As a decorative surface of faux stonework, stamped concrete does not have the usual roughness of concrete. This means — though more affordable than the real stone — stamped concrete has the potential to be somewhat slippery in weather-prone, exterior settings like a pool.
Colored and stamped concrete is an ideal pool deck surface that is beautiful, durable, and low maintenance. Stamped concrete has a wide range of patterns and colors, which allows for you to truly customize your surface to your own liking.
Yes, Stamped Concrete Can Be Slippery
Stamped concrete is more slippery than normal concrete, mainly because concrete comes with a brushed finish that provides a rough texture. Stamped concrete is smooth, therefore more slippery, especially when it is wet.
Although stamped concrete may be simple to clean and requires no maintenance to retain its patterned appearance, one of its major disadvantages is that it lacks durability compared to other finished surfaces.
If the color of the stamped concrete is a dark color it will absorb the heat from the sun and be hot to touch. There isn't anything you can do to change this unless you change the color to a lighter color like white or light gray.
Many homeowners wonder if it is worth the cost to install a stamped concrete patio or driveway. The answer is yes, because it adds curb appeal and aesthetic value to your home, allowing you to maximize the return on your investment.
One of the coolest options for pool deck surfaces are textured acrylic coatings. A coating that's made of concrete and acrylic will absorb less heat than other materials. Texture also makes the surface feel cooler to the touch because when a person walks on it, their bare feet are exposed to less surface area.
Most all stamped concrete will have areas that hold some water, due to either the texture of stamp impressions or combined with a bird bath here and there. There are 2 ways to improve water collecting in a “bird bath”.
Stamped concrete is highly resistant to cracking when installed correctly. Even if stamped concrete experiences minor cracking, the cracks are often hard to detect because they will often blend in with the pattern and joint lines. If the cracks become an eyesore, there are methods you can use to disguise them.
Pre-cast pavers and slabs made by Techo-Bloc are nearly three times stronger than poured concrete, with a minimum compressive strength of 8,000 psi and a maximum of 5% water absorption. This means stamped concrete requires more maintenance to keep it looking nice over the years.
Stamped Concrete Cost. Of all the types of patios that one can put around a swimming pool, regular brushed concrete is certainly the most inexpensive. In most cases, it costs 40–70% less than stamped concrete. (This typically equates to a $2k–$6k difference on most pools.)
There are several techniques and products you can use to make a stamped surface less slippery when wet. One of the standard methods involves mixing a nonslip additive such as SureCrete's SureGrip, H&C SharkGrip or Matcrete's Rhino Grip into the water- or solvent-based acrylic sealer before rolling it on.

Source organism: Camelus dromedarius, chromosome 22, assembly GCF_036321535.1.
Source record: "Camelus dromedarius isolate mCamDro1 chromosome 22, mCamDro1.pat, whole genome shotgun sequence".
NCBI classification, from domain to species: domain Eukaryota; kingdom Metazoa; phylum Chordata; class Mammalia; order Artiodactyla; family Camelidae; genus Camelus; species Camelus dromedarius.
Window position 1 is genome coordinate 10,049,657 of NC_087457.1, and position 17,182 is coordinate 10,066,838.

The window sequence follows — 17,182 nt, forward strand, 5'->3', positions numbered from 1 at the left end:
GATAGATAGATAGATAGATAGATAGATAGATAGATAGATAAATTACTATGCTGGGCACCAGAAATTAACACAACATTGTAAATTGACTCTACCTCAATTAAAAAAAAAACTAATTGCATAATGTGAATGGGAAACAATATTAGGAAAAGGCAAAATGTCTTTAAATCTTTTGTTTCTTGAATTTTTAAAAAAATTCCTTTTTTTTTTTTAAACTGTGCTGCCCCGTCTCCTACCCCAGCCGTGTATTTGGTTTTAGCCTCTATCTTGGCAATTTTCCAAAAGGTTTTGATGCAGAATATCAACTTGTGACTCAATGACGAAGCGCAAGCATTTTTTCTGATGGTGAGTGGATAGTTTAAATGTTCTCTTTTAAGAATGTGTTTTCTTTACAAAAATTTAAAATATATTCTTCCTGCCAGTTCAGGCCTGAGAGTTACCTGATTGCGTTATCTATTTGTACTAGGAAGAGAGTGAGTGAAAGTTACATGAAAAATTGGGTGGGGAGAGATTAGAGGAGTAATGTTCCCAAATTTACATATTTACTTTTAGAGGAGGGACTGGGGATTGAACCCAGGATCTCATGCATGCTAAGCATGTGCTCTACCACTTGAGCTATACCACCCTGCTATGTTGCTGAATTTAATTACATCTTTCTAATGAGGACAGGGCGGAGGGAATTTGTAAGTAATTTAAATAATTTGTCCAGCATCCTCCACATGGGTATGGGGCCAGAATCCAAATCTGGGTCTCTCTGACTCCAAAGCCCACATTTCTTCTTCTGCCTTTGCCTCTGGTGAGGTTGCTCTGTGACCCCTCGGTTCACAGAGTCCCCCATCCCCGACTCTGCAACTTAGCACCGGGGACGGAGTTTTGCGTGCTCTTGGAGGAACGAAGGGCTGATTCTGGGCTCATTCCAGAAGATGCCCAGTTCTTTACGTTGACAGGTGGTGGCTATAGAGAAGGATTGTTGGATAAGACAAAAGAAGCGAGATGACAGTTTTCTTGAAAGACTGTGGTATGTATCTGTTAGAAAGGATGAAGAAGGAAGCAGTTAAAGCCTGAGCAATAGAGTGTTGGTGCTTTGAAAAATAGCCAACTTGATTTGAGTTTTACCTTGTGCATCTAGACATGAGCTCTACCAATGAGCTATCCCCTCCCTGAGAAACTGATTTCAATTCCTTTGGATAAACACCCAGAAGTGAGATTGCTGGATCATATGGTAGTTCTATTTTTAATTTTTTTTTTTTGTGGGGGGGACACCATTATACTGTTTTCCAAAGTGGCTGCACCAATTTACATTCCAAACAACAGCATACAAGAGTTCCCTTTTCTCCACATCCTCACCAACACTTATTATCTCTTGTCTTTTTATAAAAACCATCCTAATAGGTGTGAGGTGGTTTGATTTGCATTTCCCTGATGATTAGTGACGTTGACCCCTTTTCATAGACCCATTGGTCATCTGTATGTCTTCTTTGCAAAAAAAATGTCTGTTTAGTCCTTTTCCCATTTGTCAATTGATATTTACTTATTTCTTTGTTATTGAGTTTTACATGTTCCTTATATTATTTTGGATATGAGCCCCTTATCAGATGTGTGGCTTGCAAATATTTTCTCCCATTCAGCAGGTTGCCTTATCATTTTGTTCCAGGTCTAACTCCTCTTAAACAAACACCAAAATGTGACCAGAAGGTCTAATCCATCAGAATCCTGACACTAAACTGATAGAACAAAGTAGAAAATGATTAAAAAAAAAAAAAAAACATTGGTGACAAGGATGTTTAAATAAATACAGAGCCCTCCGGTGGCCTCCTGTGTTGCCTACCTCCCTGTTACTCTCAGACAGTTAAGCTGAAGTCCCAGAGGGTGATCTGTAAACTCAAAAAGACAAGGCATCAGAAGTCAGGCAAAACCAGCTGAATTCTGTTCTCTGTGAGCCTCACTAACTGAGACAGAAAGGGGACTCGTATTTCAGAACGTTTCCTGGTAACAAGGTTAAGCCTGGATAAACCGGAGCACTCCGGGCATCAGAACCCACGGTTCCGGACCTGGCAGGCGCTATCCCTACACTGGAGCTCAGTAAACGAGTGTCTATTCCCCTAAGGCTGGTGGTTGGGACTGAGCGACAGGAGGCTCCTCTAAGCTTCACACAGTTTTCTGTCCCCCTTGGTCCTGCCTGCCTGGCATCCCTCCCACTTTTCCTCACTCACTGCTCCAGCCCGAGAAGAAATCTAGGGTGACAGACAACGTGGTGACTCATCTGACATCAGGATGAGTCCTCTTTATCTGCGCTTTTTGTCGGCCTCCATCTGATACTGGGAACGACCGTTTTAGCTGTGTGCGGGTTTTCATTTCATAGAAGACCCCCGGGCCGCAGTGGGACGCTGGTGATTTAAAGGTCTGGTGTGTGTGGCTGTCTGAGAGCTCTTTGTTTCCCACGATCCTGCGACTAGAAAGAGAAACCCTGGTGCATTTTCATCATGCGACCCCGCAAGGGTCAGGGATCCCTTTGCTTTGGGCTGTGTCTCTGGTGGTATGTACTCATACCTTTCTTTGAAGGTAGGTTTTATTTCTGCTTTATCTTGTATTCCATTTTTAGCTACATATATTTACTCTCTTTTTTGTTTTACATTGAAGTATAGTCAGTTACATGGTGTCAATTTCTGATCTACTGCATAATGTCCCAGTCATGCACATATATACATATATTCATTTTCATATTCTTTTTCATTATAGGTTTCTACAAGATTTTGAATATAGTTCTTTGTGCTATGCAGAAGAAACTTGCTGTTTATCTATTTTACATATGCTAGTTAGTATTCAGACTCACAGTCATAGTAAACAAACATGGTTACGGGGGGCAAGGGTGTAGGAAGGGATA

The average cost of stamped concrete around an inground swimming pool is $9–$13 per square foot (depending on region). The average size of a stamped concrete pool patio in most areas is 500–900 square feet.
Concrete pavers are a great option for pool decks because they are durable; chlorine and salt resistant, and can provide the look of natural stone. Pavers also provide good traction and are comfortable underfoot, because the joints take on moisture that helps cool the surface.
Stamped concrete is one of the most popular patio and deck materials worldwide. It is slightly cheaper than pavers and offers a variety of colors and patterns. Since stamped concrete is in fact concrete, it will crack at some point. Installers will try to combat this issue by placing control joints every few feet.
Provided it's installed correctly and adequately maintained, stamped concrete will last just as long as non-stamped, or standard, concrete—about 25 years. That's because the processes of installing stamped concrete and standard concrete are mostly the same.
One difference between textured concrete is that the lines or joints in the concrete are created by hand or with a concrete saw. Stamped concrete, on the other hand, typically has the joints built into the stamp.
Generally, stamped concrete needs three to five days to dry, but as many as 90 days to fully cure. The surface should not be exposed to rain, even light rain, within the first 36 hours. After that, the surface is able to withstand some water.
At some point, nearly every stamper has seen crusting cracks near the joints in a stamped concrete slab. They usually occur along the stamped joints. The cracks are small, but there may be hundreds of them which make the overall job look unsightly.
Answer: The crack in this stamped overlay is caused by a crack in the underlying concrete that reflected through to the overlay. The sticky gray material is the epoxy that was used to repair the original crack. The original colored and stamped concrete slab had developed cracks running through about 30% of the slab.
When you're looking for the ultimate wood decking that stays cooler in the summer, there is not a better option than Ipe. Ipe decking packs in a lot of features and is one of our top choices for many reasons. It's a very dense wood which makes it incredibly durable and causes it retains less heat than its counterparts.
The hardscape area around your swimming pool is called a surround, deck, or decking, even though it isn't always made of wood or composite, like traditional outdoor decks with which we most often associate the words. Traditionally, most in-ground swimming pool decks are made of concrete.